This is also cellulose
Carbomer [Rite Aid]
This ingredient helps increase the viscocity of the shampoo and makes it thicker and more gel-like.  It also helps stabilize emulsions.  I'm not sure WHAT carbomer they mean, but it is generally a class of water-absorbing compounds derived from polyacrylic acid.

Chelating agents:
Tetrasodium EDTA (Ethylenediaminetetraacetic acid, tetrasodium salt) [Suave]
This is something called a chelating agent.  The function of a chelating agent is to sequester (or trap) metal ions that can be present in something, making them less active.  This can work on metal ions that may be present in the shampoo, and to some degree, to metal ions present in the water that you use on your hair to foam up your shampoo.

This is EDTA binding to a metal ion (M) so it cannot react with anything.
Disodium EDTA [Frizz-Ease]
This is just about the same as tetrasodium EDTA, but with two fewer sodium ions attached to it.  It serves the same purpose as the version with 4 sodium ions.  It loses the Na+ ions in water-based (aqueous) solutions anyway, leaving the EDTA4- ion to do its chelating thing.

Buffering agents:
Ammonium Chloride (NH4Cl) [Suave]
This is an inorganic salt (not carbon-based) and is used in shampoo to help increase viscosity and stabilize the pH.  Anything that stabilizes pH is called a buffer, and trust me, you want to be sure your shampoo is buffered!  Our bodies are very sensitive to changes in pH, whether it is on the skin or in the things we eat or in our blood.  Shampoos are usually slightly acidic, to make the cuticle lie down flat.

Ammonium Chloride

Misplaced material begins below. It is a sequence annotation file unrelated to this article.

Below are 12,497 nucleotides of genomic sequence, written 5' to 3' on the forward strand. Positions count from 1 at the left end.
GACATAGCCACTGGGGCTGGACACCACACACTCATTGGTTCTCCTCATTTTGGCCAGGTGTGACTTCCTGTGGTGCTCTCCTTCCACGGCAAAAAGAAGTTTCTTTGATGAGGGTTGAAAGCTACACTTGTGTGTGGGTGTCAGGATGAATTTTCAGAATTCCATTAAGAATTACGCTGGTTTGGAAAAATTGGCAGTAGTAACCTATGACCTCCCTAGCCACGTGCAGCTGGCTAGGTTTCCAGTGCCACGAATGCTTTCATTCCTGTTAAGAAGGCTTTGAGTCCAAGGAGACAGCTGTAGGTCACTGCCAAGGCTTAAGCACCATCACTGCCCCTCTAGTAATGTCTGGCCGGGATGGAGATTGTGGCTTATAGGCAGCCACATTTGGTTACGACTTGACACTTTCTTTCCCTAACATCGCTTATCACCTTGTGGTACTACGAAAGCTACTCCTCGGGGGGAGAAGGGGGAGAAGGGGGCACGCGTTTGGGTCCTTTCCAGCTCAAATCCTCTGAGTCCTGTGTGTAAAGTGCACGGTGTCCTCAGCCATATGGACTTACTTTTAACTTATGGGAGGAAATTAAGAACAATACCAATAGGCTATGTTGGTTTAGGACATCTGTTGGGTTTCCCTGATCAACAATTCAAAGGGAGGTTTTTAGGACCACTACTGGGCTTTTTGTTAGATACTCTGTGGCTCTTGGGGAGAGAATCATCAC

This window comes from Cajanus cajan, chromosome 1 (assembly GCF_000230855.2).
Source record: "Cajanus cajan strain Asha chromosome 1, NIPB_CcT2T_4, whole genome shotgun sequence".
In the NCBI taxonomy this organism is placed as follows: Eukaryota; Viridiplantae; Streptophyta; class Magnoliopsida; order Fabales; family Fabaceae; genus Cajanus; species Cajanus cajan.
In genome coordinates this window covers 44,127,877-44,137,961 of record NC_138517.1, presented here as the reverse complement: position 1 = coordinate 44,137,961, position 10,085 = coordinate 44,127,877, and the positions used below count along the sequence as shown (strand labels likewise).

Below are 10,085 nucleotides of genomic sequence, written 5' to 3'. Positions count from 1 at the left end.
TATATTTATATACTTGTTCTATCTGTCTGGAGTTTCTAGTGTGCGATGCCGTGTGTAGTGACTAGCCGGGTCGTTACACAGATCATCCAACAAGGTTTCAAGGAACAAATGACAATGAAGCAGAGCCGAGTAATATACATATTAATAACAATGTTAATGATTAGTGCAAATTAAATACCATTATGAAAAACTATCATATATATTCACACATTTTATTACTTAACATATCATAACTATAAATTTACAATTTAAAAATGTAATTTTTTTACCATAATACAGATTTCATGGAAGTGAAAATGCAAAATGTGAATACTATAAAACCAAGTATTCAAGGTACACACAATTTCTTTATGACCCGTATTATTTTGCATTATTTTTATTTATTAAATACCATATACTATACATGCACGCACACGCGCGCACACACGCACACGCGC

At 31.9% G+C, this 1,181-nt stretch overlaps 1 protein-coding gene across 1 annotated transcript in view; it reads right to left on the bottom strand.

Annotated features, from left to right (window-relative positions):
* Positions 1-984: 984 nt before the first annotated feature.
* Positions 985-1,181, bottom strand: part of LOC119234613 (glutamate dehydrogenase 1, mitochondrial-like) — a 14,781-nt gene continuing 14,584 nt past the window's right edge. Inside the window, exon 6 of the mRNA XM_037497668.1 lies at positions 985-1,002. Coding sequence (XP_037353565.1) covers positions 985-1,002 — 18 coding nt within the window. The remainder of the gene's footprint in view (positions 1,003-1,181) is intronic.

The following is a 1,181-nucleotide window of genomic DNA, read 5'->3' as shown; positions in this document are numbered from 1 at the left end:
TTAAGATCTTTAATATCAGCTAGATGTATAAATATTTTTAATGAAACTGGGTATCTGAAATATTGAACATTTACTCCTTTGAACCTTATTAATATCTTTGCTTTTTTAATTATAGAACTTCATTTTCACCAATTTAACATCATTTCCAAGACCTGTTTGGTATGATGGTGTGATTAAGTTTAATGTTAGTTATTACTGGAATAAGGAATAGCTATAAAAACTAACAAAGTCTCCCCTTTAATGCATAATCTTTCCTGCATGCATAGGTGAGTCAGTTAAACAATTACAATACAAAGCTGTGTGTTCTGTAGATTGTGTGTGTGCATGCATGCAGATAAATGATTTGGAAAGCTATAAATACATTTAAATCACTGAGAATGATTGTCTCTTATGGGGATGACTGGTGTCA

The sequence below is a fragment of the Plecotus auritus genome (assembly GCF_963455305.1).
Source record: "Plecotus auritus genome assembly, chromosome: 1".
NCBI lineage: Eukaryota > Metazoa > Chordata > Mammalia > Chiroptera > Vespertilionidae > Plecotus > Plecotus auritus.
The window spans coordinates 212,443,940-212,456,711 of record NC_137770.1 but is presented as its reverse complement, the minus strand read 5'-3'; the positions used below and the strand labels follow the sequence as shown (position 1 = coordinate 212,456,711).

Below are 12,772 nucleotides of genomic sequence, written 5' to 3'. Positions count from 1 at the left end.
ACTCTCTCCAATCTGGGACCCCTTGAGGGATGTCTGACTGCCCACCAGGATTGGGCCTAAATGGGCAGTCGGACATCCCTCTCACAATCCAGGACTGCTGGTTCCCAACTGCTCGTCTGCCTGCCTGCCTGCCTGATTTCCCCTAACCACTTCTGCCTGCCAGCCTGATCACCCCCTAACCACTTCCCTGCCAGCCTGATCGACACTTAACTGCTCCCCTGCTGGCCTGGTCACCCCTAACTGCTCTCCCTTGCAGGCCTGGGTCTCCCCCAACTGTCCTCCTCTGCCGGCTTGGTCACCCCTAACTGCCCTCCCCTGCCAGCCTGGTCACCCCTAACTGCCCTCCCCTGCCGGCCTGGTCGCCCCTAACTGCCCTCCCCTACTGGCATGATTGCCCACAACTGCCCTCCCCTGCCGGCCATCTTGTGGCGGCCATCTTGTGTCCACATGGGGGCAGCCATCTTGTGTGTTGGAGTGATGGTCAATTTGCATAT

Sodium Chloride [Frizz-Ease]
Yup.  Table salt.  This will make the shampoo slightly more viscous, and to some degree, will probably act as a buffering agent.  Also, if there are ingredients in the shampoo to counter-act hard water (extra calcium and magnesium ions), sodium chloride will help stabilize them.

Malic Acid [Frizz-Ease]
This is a buffering agent, to help keep the pH on the acidic side (less than 7). It can also be part of fragrances used in the product.

Citric Acid [Suave, Rite Aid]
In small quantities, such as in shampoo, citric acid can act as a pH buffer.  It is an acid, and has a very sour taste, as you would expect.  Citric acid also has slight chelation properties, such as in EDTA.  There is not enough in this shampoo to cause skin peeling, like in a face peel, but it helps maintain the correct pH of the shampoo and preserve any oils in it.

I had a student extract citric acid from lemon juice they way they did in the early 1900s.  There are much easier ways of doing it now, but it was an interesting process to watch.  Plus, lemons smell better than acid-digested cat fur (another project done at the same time).

Sodium Hydroxide (NaOH) [Rite Aid]
Another buffering agent.  This is a base, and a pretty strong one, at that.  In some cases, this can be used to denature certain protein compounds or cells that may become present in the product.

You may know NaOH as lye or caustic soda or drain cleaner.  Don't worry, there is only a teeny tiny amount in your shampoo.  Not enough to clean your drains or burn your face off.

Antibacterials, anti-fungals, preservatives:
Methylchloroisothiazolinone [Suave, Rite Aid] and Methylisothiazolinone [Suave]
These are both in the same family of compounds, which are antibacterial and anti-fungal.  They make your shampoo stay free of nasty germies and fungi which like bathroom environments.

This is their parent molecule, isothiazolinone.   It's a biocide and a lot of people have a problem with it being introduced into waste-water systems, and thus into the environment.

DMDM Hydantoin [Suave, Frizz-Ease]